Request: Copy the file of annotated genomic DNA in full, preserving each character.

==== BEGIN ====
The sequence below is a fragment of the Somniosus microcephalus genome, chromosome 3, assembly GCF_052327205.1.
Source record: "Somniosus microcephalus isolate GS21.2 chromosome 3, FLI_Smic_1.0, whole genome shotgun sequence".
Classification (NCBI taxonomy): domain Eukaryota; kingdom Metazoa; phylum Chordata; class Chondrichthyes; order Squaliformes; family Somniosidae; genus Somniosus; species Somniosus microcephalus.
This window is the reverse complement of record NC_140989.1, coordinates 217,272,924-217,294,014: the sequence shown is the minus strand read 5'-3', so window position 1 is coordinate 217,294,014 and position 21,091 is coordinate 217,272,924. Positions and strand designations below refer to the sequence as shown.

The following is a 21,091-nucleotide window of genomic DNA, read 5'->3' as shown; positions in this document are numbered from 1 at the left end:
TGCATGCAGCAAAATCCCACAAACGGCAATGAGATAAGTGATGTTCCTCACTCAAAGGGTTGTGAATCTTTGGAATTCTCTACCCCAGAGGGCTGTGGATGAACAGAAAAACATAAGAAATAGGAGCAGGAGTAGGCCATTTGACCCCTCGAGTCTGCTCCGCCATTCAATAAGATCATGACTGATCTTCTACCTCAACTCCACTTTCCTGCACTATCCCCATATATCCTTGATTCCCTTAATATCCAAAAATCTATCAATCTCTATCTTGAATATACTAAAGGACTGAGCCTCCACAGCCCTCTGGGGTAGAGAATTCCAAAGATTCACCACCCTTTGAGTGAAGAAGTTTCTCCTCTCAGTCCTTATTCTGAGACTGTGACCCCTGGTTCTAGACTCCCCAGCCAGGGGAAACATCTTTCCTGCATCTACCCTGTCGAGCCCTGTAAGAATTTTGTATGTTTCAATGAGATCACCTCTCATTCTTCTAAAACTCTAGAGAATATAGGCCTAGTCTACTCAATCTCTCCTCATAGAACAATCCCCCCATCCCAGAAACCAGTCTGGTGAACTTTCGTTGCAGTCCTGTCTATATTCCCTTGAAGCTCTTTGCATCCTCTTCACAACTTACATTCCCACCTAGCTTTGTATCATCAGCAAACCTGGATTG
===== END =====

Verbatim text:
The sequence below is a fragment of the Somniosus microcephalus genome, chromosome 3, assembly GCF_052327205.1.
Source record: "Somniosus microcephalus isolate GS21.2 chromosome 3, FLI_Smic_1.0, whole genome shotgun sequence".
Classification (NCBI taxonomy): domain Eukaryota; kingdom Metazoa; phylum Chordata; class Chondrichthyes; order Squaliformes; family Somniosidae; genus Somniosus; species Somniosus microcephalus.
This window is the reverse complement of record NC_140989.1, coordinates 217,272,924-217,294,014: the sequence shown is the minus strand read 5'-3', so window position 1 is coordinate 217,294,014 and position 21,091 is coordinate 217,272,924. Positions and strand designations below refer to the sequence as shown.

The following is a 21,091-nucleotide window of genomic DNA, read 5'->3' as shown; positions in this document are numbered from 1 at the left end:
TGCATGCAGCAAAATCCCACAAACGGCAATGAGATAAGTGATGTTCCTCACTCAAAGGGTTGTGAATCTTTGGAATTCTCTACCCCAGAGGGCTGTGGATGAACAGAAAAACATAAGAAATAGGAGCAGGAGTAGGCCATTTGACCCCTCGAGTCTGCTCCGCCATTCAATAAGATCATGACTGATCTTCTACCTCAACTCCACTTTCCTGCACTATCCCCATATATCCTTGATTCCCTTAATATCCAAAAATCTATCAATCTCTATCTTGAATATACTAAAGGACTGAGCCTCCACAGCCCTCTGGGGTAGAGAATTCCAAAGATTCACCACCCTTTGAGTGAAGAAGTTTCTCCTCTCAGTCCTTATTCTGAGACTGTGACCCCTGGTTCTAGACTCCCCAGCCAGGGGAAACATCTTTCCTGCATCTACCCTGTCGAGCCCTGTAAGAATTTTGTATGTTTCAATGAGATCACCTCTCATTCTTCTAAAACTCTAGAGAATATAGGCCTAGTCTACTCAATCTCTCCTCATAGAACAATCCCCCCATCCCAGAAACCAGTCTGGTGAACTTTCGTTGCAGTCCTGTCTATATTCCCTTGAAGCTCTTTGCATCCTCTTCACAACTTACATTCCCACCTAGCTTTGTATCATCAGCAAACCTGGATTG